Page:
And this is where we all dropped the ball. I thought I was in the class for a week, so I didn't think too much of this. And Travis didn't press me on assigning him work worth two credits in careers. I thought he was getting those credits from another teacher. And Travis spent all his time in class playing computer games.

But on Friday, the counselor wanted to know what Travis had gotten done. He was supposed to graduate that day, and all he was missing were those two credits in careers.


Yeah, he'd done nothing in class. Well, he'd half-assed a couple assignments, but nothing worth two credits.

Contacting the regular teacher was difficult because he was on jury duty. He wouldn't be able to see what Travis had submitted to him (via online means) until he was done for the day.

So, Travis missed his graduation date.

The way the continuation high school works, the students graduate as soon as they have completed their credits. So, Travis could graduate the following Monday if he manages to get those credits done. Or he could graduate Tuesday.

While I feel a bit bad for having not followed up on Travis' credits, I'm not terribly concerned about causing him to not graduate. Because he will. Just a bit later than originally expected. (At this point he's a fifth year senior, so it's not the first time he's missed a graduation date.)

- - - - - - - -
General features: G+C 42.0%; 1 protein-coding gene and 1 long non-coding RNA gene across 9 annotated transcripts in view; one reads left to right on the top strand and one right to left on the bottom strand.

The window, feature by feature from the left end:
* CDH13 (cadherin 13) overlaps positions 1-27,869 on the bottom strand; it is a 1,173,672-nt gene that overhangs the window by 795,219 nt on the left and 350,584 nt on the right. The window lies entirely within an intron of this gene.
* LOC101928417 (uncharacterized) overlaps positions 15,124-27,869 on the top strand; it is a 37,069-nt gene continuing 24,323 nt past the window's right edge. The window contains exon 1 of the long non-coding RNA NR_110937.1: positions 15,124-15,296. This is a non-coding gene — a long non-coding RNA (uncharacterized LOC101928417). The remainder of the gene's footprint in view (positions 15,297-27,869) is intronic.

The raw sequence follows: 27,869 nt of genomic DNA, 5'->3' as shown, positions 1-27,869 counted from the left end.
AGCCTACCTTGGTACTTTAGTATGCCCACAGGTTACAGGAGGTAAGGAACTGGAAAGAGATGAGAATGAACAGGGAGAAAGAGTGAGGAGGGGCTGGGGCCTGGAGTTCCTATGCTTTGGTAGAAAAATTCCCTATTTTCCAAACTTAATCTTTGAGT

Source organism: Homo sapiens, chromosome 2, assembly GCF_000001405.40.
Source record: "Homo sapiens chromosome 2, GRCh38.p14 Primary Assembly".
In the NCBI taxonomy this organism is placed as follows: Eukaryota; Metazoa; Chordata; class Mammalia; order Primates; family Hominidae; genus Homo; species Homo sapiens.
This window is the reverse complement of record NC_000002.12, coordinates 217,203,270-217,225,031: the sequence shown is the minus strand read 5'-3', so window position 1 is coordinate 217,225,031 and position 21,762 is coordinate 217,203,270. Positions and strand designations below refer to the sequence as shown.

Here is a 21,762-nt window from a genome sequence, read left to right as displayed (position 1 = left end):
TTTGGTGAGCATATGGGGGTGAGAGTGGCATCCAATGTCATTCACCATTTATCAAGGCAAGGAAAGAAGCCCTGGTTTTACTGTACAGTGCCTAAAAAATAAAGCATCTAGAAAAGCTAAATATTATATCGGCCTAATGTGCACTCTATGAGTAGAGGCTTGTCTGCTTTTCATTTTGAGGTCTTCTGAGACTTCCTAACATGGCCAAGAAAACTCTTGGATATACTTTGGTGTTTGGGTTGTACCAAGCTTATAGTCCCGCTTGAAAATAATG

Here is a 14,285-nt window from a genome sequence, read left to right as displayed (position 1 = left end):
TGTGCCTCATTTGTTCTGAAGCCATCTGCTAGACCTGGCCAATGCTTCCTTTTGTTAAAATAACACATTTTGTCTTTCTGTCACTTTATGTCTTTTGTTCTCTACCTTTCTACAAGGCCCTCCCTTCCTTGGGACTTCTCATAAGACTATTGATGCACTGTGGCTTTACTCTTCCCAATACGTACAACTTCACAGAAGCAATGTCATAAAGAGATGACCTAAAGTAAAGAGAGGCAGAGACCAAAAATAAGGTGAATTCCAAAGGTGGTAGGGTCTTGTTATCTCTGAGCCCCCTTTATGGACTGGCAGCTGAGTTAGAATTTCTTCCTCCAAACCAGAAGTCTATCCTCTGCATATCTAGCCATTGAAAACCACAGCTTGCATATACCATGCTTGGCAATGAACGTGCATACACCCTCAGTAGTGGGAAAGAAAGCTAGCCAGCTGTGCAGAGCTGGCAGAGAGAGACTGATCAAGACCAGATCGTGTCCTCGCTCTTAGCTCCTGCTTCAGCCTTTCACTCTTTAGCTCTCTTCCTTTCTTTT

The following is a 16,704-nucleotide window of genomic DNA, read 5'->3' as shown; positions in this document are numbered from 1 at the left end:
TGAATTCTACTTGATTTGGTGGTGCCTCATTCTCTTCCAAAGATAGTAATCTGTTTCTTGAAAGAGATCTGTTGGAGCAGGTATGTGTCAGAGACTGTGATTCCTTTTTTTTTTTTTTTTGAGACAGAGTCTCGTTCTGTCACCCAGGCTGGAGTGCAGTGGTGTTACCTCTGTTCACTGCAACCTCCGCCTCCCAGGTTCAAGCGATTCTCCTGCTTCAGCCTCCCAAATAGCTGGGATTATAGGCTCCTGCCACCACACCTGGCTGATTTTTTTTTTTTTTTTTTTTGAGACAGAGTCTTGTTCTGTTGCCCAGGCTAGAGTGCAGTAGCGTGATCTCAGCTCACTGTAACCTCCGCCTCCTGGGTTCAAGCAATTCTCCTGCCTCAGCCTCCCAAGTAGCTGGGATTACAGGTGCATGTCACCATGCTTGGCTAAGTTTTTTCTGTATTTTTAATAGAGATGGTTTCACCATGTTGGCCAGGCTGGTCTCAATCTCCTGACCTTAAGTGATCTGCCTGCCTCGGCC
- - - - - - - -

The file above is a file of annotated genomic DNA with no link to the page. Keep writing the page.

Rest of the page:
By the way, the trial the teacher is on is dragging out. I'll be back the next week. I'll let you know if/when Travis does manage to graduate.

Thursday, August 16, 2018

Clearly a Lie

Seventh period. For a change I had more than one student in class. I actually had two!

Yesterday I mentioned how the software had been down. They had the career research assignment to do or a couple of hand-drawn drafting assignments. It wasn't what they'd usually do in this class (computer aided drafting), but it wasn't completely off-topic.